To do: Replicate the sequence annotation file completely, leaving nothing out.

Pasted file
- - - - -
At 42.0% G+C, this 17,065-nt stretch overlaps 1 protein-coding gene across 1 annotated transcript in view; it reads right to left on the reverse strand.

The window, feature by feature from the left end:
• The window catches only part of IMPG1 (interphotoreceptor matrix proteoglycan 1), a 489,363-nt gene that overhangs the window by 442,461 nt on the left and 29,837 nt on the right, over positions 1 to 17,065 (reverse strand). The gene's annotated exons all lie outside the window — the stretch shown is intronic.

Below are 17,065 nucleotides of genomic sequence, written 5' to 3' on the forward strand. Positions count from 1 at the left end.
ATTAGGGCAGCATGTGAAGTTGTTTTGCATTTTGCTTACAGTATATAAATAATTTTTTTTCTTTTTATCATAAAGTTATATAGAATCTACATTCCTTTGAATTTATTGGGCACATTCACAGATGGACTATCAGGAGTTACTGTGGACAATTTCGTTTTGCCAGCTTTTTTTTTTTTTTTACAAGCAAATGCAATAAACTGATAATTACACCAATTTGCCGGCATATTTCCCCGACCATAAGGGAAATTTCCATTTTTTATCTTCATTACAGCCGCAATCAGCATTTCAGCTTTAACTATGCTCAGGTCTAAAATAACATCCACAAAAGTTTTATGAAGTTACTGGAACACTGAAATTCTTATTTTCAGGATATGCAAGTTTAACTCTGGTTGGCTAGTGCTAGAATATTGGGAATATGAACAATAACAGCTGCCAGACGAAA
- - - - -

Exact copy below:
At 42.0% G+C, this 17,065-nt stretch overlaps 1 protein-coding gene across 1 annotated transcript in view; it reads right to left on the reverse strand.

The window, feature by feature from the left end:
• The window catches only part of IMPG1 (interphotoreceptor matrix proteoglycan 1), a 489,363-nt gene that overhangs the window by 442,461 nt on the left and 29,837 nt on the right, over positions 1 to 17,065 (reverse strand). The gene's annotated exons all lie outside the window — the stretch shown is intronic.

Below are 17,065 nucleotides of genomic sequence, written 5' to 3' on the forward strand. Positions count from 1 at the left end.
ATTAGGGCAGCATGTGAAGTTGTTTTGCATTTTGCTTACAGTATATAAATAATTTTTTTTCTTTTTATCATAAAGTTATATAGAATCTACATTCCTTTGAATTTATTGGGCACATTCACAGATGGACTATCAGGAGTTACTGTGGACAATTTCGTTTTGCCAGCTTTTTTTTTTTTTTTACAAGCAAATGCAATAAACTGATAATTACACCAATTTGCCGGCATATTTCCCCGACCATAAGGGAAATTTCCATTTTTTATCTTCATTACAGCCGCAATCAGCATTTCAGCTTTAACTATGCTCAGGTCTAAAATAACATCCACAAAAGTTTTATGAAGTTACTGGAACACTGAAATTCTTATTTTCAGGATATGCAAGTTTAACTCTGGTTGGCTAGTGCTAGAATATTGGGAATATGAACAATAACAGCTGCCAGACGAAA